The University of Texas Medical Branch in partnership with UT El Paso developed a unique framework to improve accuracy of lung regions in chest x-rays. This framework outperformed existing models and can lead to better predictions of diseases.
The study was recently published in the Journal of Visual Communication and Image Representation.
“This intricate, yet adaptable deep learning model is one of the first products created in our partnership with UT El Paso. Using our medical expertise, de-identified medical data, and UTEP’s deep understanding of machine learning and AI, I think we will be able to alleviate some pain points in healthcare,” said co-author Dr. Scott Moen, director of Health Innovations at UTMB.
X-rays are among the most popular and affordable medical imaging techniques used for pneumonia, lung nodules, pulmonary edema, or even COVID-19 diagnosis. In medical practice, computer-aided diagnosis (CAD) systems are widely adopted in chest x-ray analysis and segmentation of the lung region. The task of lung segmentation is challenging due to the presence of opacities or consolidation in chest x-rays, which are typically produced by overlaps between the lung region and intense abnormalities caused by pulmonary diseases, fluid, or bacterial infection. Healthy patients can get reliable segmentation results as the contrast between the lung region and the outer area tends to be strong. However, in patients affected by pulmonary diseases, the contrast between the affected lung area and the outer region of the film is typically poor, making segmentation less accurate in situations where effective segmentation would be especially important.
The deep learning approach addresses the issue with a patching technique which makes it possible to train the model on a relatively small image dataset and improves overall segmentation accuracy using an ensemble of two deep learning models.
“This model performs well in situations where the lung region has less or no bacterial infection, but shows major advantages when working with chest x-ray images with ‘blurry’ lung region due to intensive bacterial infection such as COVID-19 and non-COVID-19 pneumonia,” said Dr. Tzu-Liang (Bill) Tseng, chair of the department of Industrial, Manufacturing and Systems Engineering at UT El Paso. “The method we developed using two deep learning models complement each other to improve the overall accuracy of lung segmentation that many of the existing methodologies fail to achieve.”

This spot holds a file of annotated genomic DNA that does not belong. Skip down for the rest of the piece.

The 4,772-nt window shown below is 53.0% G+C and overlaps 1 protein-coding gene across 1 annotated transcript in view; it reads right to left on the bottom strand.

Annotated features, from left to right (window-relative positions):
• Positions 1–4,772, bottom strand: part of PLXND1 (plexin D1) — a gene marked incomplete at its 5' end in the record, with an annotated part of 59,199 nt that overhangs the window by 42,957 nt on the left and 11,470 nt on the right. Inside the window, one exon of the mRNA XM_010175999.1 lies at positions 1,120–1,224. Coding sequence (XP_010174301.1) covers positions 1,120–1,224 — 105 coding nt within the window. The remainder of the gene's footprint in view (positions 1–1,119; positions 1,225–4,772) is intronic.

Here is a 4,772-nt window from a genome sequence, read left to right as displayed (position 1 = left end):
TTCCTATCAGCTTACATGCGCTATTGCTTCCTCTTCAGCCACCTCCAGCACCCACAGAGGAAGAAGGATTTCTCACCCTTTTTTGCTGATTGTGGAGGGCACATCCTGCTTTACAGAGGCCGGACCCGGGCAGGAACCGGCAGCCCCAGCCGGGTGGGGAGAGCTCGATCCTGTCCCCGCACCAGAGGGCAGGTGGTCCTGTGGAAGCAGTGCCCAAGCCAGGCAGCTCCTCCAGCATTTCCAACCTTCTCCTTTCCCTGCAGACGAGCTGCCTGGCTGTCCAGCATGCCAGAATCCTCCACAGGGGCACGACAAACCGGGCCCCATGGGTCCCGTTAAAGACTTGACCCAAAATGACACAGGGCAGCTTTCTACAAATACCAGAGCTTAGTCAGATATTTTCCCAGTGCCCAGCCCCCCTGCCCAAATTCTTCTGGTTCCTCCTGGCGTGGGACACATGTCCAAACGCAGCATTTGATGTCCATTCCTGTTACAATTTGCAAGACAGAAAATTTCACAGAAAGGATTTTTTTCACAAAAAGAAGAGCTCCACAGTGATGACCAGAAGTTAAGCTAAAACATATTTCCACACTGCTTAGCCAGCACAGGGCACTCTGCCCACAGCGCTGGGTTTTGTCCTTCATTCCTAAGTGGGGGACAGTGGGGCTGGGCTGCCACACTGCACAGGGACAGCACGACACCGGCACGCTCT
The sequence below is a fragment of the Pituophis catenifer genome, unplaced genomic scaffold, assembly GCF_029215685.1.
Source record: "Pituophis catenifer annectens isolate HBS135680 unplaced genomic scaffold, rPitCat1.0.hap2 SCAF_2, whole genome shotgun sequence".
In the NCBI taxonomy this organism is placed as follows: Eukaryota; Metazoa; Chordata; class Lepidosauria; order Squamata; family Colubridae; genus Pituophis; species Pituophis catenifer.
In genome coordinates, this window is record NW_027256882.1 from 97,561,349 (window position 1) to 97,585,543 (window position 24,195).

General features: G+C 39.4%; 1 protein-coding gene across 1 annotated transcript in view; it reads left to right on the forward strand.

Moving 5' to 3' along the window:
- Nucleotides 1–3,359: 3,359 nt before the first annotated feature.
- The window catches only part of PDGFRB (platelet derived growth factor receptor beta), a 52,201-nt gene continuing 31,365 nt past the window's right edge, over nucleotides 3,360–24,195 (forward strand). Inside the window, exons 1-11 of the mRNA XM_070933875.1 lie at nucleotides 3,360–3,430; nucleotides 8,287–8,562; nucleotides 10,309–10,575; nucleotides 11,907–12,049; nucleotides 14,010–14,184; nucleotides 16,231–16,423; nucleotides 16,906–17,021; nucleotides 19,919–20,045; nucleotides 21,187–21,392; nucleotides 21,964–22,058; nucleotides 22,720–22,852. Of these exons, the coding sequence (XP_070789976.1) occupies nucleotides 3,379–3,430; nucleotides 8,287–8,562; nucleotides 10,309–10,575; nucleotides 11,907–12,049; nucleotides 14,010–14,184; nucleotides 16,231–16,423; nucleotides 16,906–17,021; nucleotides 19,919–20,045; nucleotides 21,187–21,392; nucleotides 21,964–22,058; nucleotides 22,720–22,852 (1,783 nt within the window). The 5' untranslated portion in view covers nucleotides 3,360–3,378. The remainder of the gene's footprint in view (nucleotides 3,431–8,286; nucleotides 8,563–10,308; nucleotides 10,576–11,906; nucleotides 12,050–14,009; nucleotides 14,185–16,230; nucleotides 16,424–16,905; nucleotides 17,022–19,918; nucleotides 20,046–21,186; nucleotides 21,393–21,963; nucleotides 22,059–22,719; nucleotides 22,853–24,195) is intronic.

The collaboration between UTMB and UT El Paso started at the beginning of the COVID-19 pandemic bringing together clinical and computational experts to examine nuances associated with lung imaging of COVID patients.
“We set out to bridge clinical expertise at UTMB with computational expertise at UT-El Paso to develop machine learning and artificial intelligence capabilities to better advance predictive diagnostics and clinical care,” said Alexander Vo, coauthor of the journal and Vice President and Chief of Commercialization & Strategic Ventures at the department of Health Innovations at UTMB. “This collaboration resulted in a deep learning model that can improve the overall accuracy of chest x-rays and can outperform many state-of-the-art techniques currently in the industry.”
The study highlights that the method can be further improved and adapted to better capture some other practical aspects, including the potential to develop an automatic diagnostics system for abnormalities, lung size, and other phenomena.
“This model serves as a powerful example of cross-institutional collaboration where clinical and computational expertise can come together to meet the complex needs of healthcare,” said Dr. Peter McCaffery, co-author, and director of Pathology Informatics at Department of Pathology at UTMB. “With this tool and others like it, we will be able to leverage our imaging data more effectively and to improve how we diagnose and manage disease. Importantly, we will continue to build upon this use case as we deepen the partnerships and collegial mission of the UT system.”